Copyright 2002 American Medical Association. All Rights Reserved. Applicable FARS/DFARS Restrictions Apply to Government Use.2002
To assess rates of previous domestic violence (DV) training, current screening practices, and barriers to screening among Connecticut pediatric primary care physicians.
Self-administered mail survey.
State of Connecticut.
Pediatricians and pediatric care–providing family practice physicians (N = 903).
The response rate was 49% (n = 438). The demographic characteristics of the response sample were as follows: 70% male, 76% older than 40 years, 84% white, 87% in private practice, and 64% in suburban practice. Only 12% of the physicians reported routinely screening for DV at all well-child care visits, 61% reported screening only selective patients, and 30% said they did not screen for DV at all. Sixteen percent of the physicians reported having an office protocol for dealing with victims of DV. Respondents practicing in an urban setting were significantly more likely to screen routinely for DV than those practicing in a suburban setting (odds ratio, 1.77; 95% confidence interval, 1.12-2.79). Prior DV training was the strongest predictor of routine screening (odds ratio, 5.17; 95% confidence interval, 3.13-8.56). In fact, respondents with previous training made up 64% of those who routinely screened for DV.
Only a minority of Connecticut pediatric care physicians routinely screen mothers for DV. Primary care physicians with education and training about DV are screening at higher rates than physicians with no education and training. Pediatric physicians need training, protocols, and best-practice models on how to identify and intervene with families experiencing DV.
APPROXIMATELY 4 million women are victims of physical domestic violence (DV) each year in the United States, and many more are subject to emotional abuse.1 In many of these homes, children are also victims of DV, either as witnesses or as victims of abuse themselves.2- 6 Researchers estimate that 40% to 60% of child victims of physical abuse have also witnessed the abuse of their mother by her male partner on one or more occasions.7,8 Children from violent homes are often overly aggressive, noncompliant, and disruptive. Some also display clinically significant internalizing problems, including frequent crying, sadness, social withdrawal, and somatic complaints.2 Even among children who are not directly abused, serious emotional damage and physical health consequences may result from witnessing DV directed against their mothers.9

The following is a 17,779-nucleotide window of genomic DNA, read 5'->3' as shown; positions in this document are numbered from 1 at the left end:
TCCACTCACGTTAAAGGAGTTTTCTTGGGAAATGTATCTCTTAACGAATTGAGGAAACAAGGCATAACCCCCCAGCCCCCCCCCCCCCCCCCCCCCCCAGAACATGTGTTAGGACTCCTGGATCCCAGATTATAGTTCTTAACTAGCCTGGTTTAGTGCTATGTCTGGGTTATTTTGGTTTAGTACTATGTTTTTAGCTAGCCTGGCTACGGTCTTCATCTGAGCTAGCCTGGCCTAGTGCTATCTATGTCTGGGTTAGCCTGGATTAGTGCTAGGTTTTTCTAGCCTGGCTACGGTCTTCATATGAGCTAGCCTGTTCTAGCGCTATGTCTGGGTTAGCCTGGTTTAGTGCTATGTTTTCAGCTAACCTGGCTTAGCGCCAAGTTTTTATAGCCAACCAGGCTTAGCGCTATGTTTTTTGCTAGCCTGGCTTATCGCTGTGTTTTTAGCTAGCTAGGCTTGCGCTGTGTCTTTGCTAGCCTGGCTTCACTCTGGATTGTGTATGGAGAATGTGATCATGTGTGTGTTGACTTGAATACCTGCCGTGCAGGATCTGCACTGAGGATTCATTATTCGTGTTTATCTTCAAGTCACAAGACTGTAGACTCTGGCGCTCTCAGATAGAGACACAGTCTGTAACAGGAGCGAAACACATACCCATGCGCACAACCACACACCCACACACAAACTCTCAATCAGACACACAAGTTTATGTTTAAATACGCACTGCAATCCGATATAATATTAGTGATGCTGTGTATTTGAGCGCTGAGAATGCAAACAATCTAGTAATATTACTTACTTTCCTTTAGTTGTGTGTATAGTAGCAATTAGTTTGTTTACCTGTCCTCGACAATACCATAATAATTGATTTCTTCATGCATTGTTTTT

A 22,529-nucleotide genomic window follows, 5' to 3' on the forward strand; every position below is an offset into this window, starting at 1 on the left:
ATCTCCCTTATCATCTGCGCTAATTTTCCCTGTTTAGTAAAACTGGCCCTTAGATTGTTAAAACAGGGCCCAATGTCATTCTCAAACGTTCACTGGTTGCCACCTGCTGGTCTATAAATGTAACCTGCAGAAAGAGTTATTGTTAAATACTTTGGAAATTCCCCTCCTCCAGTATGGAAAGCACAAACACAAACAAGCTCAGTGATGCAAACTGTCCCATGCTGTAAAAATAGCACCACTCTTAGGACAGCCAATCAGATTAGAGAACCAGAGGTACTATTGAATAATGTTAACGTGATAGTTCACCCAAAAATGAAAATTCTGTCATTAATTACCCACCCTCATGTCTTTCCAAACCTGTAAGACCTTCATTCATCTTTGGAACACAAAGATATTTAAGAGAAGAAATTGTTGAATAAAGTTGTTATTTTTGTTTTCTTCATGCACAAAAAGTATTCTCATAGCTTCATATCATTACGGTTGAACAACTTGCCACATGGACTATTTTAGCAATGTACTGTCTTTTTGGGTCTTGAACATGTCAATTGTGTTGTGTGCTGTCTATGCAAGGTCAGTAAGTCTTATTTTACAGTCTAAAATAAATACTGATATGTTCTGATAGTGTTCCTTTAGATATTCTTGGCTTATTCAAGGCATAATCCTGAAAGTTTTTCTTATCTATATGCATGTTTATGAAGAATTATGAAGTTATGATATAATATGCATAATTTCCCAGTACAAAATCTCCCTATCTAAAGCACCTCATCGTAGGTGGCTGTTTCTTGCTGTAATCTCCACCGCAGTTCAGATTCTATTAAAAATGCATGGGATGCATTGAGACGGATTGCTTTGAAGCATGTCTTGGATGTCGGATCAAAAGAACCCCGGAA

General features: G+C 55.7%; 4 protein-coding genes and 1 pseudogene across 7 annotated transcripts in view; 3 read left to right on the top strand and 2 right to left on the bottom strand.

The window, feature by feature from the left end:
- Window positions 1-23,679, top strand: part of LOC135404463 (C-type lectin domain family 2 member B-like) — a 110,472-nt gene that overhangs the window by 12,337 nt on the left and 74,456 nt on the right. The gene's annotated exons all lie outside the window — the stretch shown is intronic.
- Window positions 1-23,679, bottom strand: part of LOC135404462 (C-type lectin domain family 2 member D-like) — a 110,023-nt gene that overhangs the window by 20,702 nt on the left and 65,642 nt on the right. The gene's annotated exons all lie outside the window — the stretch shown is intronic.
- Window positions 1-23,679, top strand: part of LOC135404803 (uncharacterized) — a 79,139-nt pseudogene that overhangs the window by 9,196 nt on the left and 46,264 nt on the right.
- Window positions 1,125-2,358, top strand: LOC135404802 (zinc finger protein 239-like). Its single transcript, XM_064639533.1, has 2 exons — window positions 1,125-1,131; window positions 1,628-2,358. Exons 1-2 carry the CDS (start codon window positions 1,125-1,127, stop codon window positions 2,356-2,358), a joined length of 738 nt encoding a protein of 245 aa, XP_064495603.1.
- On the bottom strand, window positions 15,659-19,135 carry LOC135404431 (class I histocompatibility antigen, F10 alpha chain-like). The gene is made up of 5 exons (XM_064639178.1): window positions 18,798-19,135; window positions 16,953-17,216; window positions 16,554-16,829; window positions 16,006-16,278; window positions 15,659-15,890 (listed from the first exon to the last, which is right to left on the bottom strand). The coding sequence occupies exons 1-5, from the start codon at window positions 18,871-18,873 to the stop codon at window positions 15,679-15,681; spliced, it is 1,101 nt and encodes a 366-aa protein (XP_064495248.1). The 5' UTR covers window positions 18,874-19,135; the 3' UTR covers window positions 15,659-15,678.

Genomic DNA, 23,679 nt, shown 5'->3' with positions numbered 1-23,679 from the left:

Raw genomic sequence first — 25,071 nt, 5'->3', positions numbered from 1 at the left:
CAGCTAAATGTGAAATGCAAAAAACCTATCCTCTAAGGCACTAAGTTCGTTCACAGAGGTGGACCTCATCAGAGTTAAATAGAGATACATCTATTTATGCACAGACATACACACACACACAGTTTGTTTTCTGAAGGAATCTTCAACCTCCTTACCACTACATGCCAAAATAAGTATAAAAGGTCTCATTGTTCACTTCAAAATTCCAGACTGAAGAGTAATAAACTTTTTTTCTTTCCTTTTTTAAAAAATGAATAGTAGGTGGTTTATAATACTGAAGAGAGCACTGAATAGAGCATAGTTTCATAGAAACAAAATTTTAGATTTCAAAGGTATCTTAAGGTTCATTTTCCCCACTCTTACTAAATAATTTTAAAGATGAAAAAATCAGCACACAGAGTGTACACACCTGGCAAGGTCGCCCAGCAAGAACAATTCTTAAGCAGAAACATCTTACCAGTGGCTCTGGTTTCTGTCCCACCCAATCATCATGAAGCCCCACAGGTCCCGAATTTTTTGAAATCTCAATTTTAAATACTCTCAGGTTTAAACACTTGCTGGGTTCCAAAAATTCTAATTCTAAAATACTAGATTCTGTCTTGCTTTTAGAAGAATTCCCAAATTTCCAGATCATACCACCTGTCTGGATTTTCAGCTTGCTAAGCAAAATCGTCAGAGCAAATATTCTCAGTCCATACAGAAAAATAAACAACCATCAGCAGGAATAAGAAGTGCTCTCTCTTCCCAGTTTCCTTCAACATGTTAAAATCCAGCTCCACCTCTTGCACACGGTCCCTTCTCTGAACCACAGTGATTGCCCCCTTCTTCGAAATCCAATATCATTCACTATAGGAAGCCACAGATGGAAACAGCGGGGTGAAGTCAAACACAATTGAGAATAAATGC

The pediatric primary care setting offers a unique opportunity to screen mothers for DV. Female victims of DV are often isolated from their own health care providers, reducing the likelihood of screening in this setting.10 However, battered women often cite their children's welfare as their greatest concern, suggesting that they may be more likely to obtain medical care for their children than for themselves and can be screened more often in this setting.11 In addition, several studies indicate a high rate of DV among mothers seen in the pediatric setting, particularly during the postpartum period.12- 14
Health care providers outside the pediatric setting are increasingly recognizing the importance of DV as a health issue, and several national organizations actively encourage providers to identify and refer victims of DV through routine screening.10,15- 18 Pediatricians are only beginning to appreciate their unique opportunity to play a role in DV screening, and few guidelines exist to support this role.2- 4,18- 20 Despite this fact, the American Academy of Pediatrics strongly encourages pediatricians to learn to recognize the signs of DV in the pediatric setting and to include questions about DV as part of routine anticipatory guidance.19
In light of these factors, we sought to assess DV education and training, DV screening, and barriers to DV screening among a representative statewide sample of pediatricians and family physicians. To our knowledge, this is the first published statewide survey of DV screening by pediatric primary care physicians. The results have implications for developing guidelines and policies to improve and support DV screening in this setting.
The study protocol was reviewed and approved by the institutional review board of the Connecticut Children's Medical Center, Hartford. We used an instrument developed by Parsons et al21 to measure DV screening of patients by obstetrician-gynecologists and adapted it to measure DV screening of patients' mothers by pediatric primary care physicians (ie, pediatricians and family physicians). Domestic violence was defined for physicians as "past or current physical, sexual, emotional or verbal harm to a woman caused by a spouse, partner or family member." Domestic violence screening was defined as "assessing an individual to determine if she has been a victim of domestic violence."